Bell and Bunya Mountains

After an easy 3 hour drive we arrived in the little town of Bell and settled into a small and very comfortable caravan park. Straight after breakfast the next morning we drove up to the Bunya Mountains to make the most of some cooler conditions before the day heated up. Our first stop was Fishers Lookout on Mt Mowbullan which is well set out with some attractive shelters. The view was spectacular in spite of the smoke haze.

Wallaby feeding on grasses maintained by appropriate fire management.
Explanation of grasslands known as ‘balds’.
Emergent Bunya Pine (Araucaria bidwillii)
One of a large family of Eastern Yellow Robin that we observed below the shelter.
Fan-tailed Cuckoo
I find these shelters and the infrastructure both functional as well as aesthetically pleasing.

Before all the campers finished their breakfasts and took to the Eastern Rainforest tracks we were able to stroll along the Scenic circuit observing a very satisfying number of birds. It was beautiful in the fresh, cool air but the poor forest is showing severe stress from the extended period without rain.

A carpet of Bunya pine leaves
Bassian Thrush blending beautifully with the fallen leaves
Russet-tailed Thrush which looks nearly identical to the Bassian Thrush in the field. However Allen’s photos have been carefully examined by some birders familiar with both these species so we are confident of these identifications.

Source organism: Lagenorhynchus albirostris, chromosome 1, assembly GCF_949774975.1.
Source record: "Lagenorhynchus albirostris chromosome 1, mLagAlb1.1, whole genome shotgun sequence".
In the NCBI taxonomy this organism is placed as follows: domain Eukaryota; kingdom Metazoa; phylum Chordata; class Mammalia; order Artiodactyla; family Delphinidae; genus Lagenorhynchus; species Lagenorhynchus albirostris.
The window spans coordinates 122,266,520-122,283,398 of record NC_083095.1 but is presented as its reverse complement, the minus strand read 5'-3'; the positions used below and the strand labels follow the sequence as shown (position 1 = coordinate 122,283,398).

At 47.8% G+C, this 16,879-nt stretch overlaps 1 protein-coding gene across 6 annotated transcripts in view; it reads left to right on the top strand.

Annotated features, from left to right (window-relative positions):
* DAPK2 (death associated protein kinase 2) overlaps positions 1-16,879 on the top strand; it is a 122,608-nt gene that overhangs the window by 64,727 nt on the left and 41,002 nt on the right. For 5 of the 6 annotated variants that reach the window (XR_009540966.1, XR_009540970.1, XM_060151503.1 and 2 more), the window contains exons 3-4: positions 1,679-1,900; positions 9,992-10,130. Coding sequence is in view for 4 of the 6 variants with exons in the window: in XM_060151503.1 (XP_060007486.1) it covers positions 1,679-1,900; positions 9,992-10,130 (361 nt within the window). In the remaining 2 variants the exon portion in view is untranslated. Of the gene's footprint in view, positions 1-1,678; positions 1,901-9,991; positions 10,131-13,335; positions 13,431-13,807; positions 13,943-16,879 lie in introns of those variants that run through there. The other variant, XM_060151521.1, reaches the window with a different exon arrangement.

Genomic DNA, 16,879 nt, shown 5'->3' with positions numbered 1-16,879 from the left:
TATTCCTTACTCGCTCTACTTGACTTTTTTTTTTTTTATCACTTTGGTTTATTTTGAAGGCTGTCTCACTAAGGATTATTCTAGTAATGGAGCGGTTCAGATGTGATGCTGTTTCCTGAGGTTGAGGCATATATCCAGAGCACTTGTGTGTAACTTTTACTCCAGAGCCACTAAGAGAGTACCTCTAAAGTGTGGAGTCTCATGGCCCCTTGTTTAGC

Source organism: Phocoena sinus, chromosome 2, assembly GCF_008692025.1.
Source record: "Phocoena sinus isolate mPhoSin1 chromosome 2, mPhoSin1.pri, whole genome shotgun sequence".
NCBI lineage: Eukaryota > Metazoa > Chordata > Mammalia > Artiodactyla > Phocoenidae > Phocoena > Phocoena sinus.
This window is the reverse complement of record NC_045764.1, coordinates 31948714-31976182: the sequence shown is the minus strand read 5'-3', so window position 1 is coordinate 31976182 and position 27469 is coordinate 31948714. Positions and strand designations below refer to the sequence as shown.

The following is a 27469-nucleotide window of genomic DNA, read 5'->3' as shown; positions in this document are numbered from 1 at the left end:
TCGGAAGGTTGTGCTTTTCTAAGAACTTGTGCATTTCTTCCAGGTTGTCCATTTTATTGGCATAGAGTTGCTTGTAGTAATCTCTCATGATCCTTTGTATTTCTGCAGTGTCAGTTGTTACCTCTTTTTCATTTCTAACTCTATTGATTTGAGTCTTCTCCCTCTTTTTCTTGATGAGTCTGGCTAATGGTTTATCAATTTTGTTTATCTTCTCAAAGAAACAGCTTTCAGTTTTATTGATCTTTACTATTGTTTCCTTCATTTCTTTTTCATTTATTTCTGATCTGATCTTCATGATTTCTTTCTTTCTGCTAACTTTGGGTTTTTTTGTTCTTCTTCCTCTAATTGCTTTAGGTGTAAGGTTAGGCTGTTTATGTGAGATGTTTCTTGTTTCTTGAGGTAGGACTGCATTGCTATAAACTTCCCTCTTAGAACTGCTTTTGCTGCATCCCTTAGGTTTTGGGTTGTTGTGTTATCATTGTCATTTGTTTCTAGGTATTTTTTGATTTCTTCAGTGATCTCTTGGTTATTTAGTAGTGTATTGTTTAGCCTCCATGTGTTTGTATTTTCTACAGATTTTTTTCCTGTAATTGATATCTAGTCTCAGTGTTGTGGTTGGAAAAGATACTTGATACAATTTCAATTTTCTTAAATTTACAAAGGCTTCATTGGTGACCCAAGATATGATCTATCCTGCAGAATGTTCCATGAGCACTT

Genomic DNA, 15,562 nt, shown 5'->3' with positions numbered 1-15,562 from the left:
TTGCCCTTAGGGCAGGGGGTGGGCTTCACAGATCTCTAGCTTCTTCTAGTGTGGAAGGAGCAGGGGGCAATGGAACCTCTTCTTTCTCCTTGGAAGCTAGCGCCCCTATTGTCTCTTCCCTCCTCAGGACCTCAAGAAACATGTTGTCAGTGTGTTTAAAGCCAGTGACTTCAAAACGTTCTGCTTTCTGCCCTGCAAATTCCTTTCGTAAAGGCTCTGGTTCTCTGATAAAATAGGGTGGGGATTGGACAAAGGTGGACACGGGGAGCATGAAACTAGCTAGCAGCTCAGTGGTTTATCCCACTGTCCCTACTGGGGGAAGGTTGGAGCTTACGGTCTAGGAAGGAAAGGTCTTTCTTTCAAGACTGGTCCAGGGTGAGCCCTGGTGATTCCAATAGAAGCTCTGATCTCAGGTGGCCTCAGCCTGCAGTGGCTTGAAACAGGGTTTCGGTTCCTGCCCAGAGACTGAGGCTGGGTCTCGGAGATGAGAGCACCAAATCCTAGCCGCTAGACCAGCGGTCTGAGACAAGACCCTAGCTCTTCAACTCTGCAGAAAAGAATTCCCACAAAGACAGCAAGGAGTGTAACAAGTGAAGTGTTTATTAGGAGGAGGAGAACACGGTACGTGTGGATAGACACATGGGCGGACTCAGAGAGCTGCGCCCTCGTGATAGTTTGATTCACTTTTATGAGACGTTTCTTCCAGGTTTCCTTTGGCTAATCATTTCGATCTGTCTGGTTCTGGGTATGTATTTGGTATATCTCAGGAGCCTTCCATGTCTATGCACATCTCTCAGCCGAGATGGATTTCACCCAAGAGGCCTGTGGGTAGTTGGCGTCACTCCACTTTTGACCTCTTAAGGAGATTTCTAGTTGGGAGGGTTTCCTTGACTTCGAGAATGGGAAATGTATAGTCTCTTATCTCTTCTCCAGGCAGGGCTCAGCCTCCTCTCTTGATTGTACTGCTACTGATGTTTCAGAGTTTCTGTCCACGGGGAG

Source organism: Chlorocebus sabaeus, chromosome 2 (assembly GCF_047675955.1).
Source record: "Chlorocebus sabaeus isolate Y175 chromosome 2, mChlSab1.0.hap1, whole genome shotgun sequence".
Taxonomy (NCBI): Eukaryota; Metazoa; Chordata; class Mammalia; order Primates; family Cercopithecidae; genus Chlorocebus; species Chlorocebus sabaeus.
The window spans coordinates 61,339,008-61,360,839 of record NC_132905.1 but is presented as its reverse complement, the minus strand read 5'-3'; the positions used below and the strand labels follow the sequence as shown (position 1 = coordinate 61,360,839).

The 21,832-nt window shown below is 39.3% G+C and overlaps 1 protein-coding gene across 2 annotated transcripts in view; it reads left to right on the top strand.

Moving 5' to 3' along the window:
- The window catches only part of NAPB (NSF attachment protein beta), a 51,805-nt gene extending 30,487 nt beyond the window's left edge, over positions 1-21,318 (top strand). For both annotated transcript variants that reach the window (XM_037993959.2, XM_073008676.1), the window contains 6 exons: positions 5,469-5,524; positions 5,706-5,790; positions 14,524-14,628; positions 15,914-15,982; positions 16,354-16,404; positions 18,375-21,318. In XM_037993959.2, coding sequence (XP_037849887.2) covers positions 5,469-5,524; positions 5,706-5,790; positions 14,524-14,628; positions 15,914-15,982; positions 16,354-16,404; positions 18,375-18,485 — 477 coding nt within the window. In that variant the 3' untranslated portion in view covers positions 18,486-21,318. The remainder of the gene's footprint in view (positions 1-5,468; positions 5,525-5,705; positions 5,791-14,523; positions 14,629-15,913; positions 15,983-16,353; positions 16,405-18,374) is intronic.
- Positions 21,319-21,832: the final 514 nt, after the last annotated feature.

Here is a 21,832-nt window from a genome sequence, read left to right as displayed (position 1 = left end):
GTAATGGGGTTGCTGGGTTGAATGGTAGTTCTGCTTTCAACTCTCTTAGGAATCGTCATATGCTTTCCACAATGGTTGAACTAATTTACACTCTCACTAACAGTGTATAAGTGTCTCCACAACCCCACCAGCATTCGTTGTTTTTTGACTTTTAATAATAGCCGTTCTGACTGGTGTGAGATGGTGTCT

Yellow-throated Scrubwren

After a morning coffee break we drove further on and walked a short distance along tracks of the western escarpment. This forest is comprised of species more used to dry conditions but even they were struggling. We only hope that heavy rains occur before long as some of the trees appeared to be dying. We did have one more excitement for the day when I spotted the movement of a large bird in the trees ahead of us. As it was a bird I hadn’t seen before (a lifer) I was doubly delighted and Allen managed to get some good photos of her.

A female Paradise Riflebird which continued ripping at bits of bark with her enormous bill as she looked for a tasty insect to eat.

Both the forest on the western escarpment and the eastern Rainforest areas have specimens of Brachychiton discolour. There are some huge specimens along the Paradise walk and the flowers will eventually make a very pretty carpet on the forest floor.

Lacebark flowers (Brachychiton discolour)

After our picnic lunch, which we didn’t share with a Pied Currawong which was trying its best to look endearing, we returned to another Eastern Rainforest track and took a short stroll along the Paradise Walk. Towering Bunya Pines stood majestically along with many other Rainforest species, some named and illustrated by local primary school students.

A very different canopy to our familiar tropical Rainforest.

After returning to Bell and relaxing for a couple of hours we went out to dinner at Geraldine’s Tummy Teasers. This little restaurant situated just inside the caravan park is run by an enterprising and extremely popular Filipino family. They have been refused permanent residency because one of their four children is autistic. One of the Bell local residents started a petition last year to gain support for them. The Custodio family are part of this community and are much loved and not just because they operate such a wonderful little restaurant. To think that they can all be deported because one of the children is autistic is unbelievable.

Geraldine’s Tummy Teasers situated at the front of the Bell Tourist Park.

Bell is a lovely little country town, no special buildings or outstanding architecture but it has good facilities plus friendly inhabitants and it’s just got a good vibe.

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